Moving Hives 0.5 Miles

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gwt_uk

House Bee
Joined
May 16, 2020
Messages
258
Reaction score
98
Location
Scotland
Hive Type
National
Number of Hives
5
Hello all,

I have to move 3 of my colonies quite soon. Got a couple of complaints from a homeowner about bees in her garden/house and a horse owner who wasn’t happy that the bees were collecting water from her buckets.

I have another possible site lined up but it looks about less than 0.5 miles from the current site. If I move them will the bees just return to the old site?
 
Hello all,

I have to move 3 of my colonies quite soon. Got a couple of complaints from a homeowner about bees in her garden/house and a horse owner who wasn’t happy that the bees were collecting water from her buckets.

I have another possible site lined up but it looks about less than 0.5 miles from the current site. If I move them will the bees just return to the old site?
Can you move them temporarily to somewhere further away and then to you new site ? The usual wisdom is 3 feet or 3 miles but, in reality, if there is forage local to the new site and some obstructions in between you can get away with a bit less than 3 miles but... as JBM - 0.5 miles and the odds are that you will get bees returning to the original location and making a nuisance of themselves if there is no hive for them to return to.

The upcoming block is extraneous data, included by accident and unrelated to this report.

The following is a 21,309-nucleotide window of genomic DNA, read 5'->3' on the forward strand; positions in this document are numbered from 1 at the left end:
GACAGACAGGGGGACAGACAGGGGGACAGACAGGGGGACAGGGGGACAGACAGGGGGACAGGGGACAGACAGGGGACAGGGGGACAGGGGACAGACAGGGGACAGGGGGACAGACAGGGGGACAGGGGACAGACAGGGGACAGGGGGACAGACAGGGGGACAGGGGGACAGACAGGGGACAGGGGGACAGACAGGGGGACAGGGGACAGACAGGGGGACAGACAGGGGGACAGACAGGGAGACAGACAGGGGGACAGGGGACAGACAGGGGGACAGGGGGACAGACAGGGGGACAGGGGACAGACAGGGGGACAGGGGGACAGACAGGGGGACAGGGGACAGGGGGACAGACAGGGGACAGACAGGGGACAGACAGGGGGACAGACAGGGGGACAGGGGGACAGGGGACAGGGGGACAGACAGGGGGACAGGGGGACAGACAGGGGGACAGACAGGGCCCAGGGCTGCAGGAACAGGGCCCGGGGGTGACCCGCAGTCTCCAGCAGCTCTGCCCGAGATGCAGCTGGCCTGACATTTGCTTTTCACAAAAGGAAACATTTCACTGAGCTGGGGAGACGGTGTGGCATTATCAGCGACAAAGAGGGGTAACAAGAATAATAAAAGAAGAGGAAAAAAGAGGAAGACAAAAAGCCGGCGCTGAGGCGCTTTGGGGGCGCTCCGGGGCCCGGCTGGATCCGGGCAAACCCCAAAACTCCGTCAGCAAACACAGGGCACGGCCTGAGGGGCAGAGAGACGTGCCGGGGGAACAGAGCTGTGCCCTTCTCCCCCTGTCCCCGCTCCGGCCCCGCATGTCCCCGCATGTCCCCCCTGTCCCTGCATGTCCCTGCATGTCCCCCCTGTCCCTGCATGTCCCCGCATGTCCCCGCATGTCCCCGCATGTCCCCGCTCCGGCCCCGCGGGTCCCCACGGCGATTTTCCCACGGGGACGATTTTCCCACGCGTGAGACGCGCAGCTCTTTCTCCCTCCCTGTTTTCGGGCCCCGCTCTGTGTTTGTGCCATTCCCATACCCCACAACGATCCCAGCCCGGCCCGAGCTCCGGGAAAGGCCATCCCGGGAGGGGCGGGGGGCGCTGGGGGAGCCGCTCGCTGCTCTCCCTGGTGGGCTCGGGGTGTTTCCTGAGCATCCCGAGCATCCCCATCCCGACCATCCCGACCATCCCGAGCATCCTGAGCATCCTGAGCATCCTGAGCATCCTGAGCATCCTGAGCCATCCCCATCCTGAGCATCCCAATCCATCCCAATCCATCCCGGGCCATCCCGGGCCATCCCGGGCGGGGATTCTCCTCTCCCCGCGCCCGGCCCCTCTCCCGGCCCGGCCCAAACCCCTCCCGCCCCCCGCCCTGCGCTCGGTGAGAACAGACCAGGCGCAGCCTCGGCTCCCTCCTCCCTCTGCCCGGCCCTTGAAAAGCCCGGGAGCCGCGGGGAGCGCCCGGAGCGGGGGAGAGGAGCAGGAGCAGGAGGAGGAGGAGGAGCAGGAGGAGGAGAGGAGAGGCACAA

You will have more homeless bees than you can cope with flying round lost. Don't do it. You can do it in winter but not at this time of the year half a mile is nothing for a bee. A mile and a half maybe.
Thank you. Looks like I will have to move them 3+ miles away first.
 
Can you move them temporarily to somewhere further away and then to you new site ? The usual wisdom is 3 feet or 3 miles but, in reality, if there is forage local to the new site and some obstructions in between you can get away with a bit less than 3 miles but... as JBM - 0.5 miles and the odds are that you will get bees returning to the original location and making a nuisance of themselves if there is no hive for them to return to.
Yes that could be an option. I have access to another site just under 3 miles away.
 
The year I started beekeeping, I had the hive near my detached garage, but it proved to be too close to the neighbours (they didn't mind as much as I did). So I moved the hive a quarter mile up the road to an allotment.

At the time, I was also told about the 3 ft/3 mile rule, but a local beekeeper also told me it was actually 3 ft/3 miles/3 days. I blocked the entrance of the hive at night, and moved it 1/4 mile up the road. After 3 days, I went up in the evening, unblocked it, and piled a bundle of freshly uprooted ferns and grass in front of the entrance. The intention is not to completely block the entrance, but to make the bees puzzle out how to leave. They were out flyng the next morning, but it took a few days for the ferns to turn brown and blow away completely.